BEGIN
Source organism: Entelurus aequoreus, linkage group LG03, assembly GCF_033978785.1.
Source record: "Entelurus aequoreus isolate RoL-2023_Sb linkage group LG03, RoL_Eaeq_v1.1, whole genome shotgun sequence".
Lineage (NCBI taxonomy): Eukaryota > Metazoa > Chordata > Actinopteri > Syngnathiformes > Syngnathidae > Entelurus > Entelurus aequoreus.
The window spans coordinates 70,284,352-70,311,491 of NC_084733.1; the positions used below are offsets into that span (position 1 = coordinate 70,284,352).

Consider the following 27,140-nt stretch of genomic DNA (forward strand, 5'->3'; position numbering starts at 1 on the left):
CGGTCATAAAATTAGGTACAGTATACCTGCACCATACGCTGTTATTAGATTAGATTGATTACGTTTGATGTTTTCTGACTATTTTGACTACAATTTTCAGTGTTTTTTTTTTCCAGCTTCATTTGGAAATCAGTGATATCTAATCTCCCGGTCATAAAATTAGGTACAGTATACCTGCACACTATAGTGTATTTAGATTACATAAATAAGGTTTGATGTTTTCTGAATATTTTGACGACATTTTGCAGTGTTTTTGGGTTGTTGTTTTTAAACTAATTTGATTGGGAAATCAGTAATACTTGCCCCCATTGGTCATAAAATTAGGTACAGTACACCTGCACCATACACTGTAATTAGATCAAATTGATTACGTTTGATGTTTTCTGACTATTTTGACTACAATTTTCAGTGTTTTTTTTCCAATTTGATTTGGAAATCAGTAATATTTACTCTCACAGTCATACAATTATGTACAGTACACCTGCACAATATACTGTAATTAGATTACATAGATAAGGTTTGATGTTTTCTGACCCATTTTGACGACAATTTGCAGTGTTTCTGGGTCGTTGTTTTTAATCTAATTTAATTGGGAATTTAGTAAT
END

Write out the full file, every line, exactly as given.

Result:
Source organism: Entelurus aequoreus, linkage group LG03, assembly GCF_033978785.1.
Source record: "Entelurus aequoreus isolate RoL-2023_Sb linkage group LG03, RoL_Eaeq_v1.1, whole genome shotgun sequence".
Lineage (NCBI taxonomy): Eukaryota > Metazoa > Chordata > Actinopteri > Syngnathiformes > Syngnathidae > Entelurus > Entelurus aequoreus.
The window spans coordinates 70,284,352-70,311,491 of NC_084733.1; the positions used below are offsets into that span (position 1 = coordinate 70,284,352).

Consider the following 27,140-nt stretch of genomic DNA (forward strand, 5'->3'; position numbering starts at 1 on the left):
CGGTCATAAAATTAGGTACAGTATACCTGCACCATACGCTGTTATTAGATTAGATTGATTACGTTTGATGTTTTCTGACTATTTTGACTACAATTTTCAGTGTTTTTTTTTTCCAGCTTCATTTGGAAATCAGTGATATCTAATCTCCCGGTCATAAAATTAGGTACAGTATACCTGCACACTATAGTGTATTTAGATTACATAAATAAGGTTTGATGTTTTCTGAATATTTTGACGACATTTTGCAGTGTTTTTGGGTTGTTGTTTTTAAACTAATTTGATTGGGAAATCAGTAATACTTGCCCCCATTGGTCATAAAATTAGGTACAGTACACCTGCACCATACACTGTAATTAGATCAAATTGATTACGTTTGATGTTTTCTGACTATTTTGACTACAATTTTCAGTGTTTTTTTTCCAATTTGATTTGGAAATCAGTAATATTTACTCTCACAGTCATACAATTATGTACAGTACACCTGCACAATATACTGTAATTAGATTACATAGATAAGGTTTGATGTTTTCTGACCCATTTTGACGACAATTTGCAGTGTTTCTGGGTCGTTGTTTTTAATCTAATTTAATTGGGAATTTAGTAAT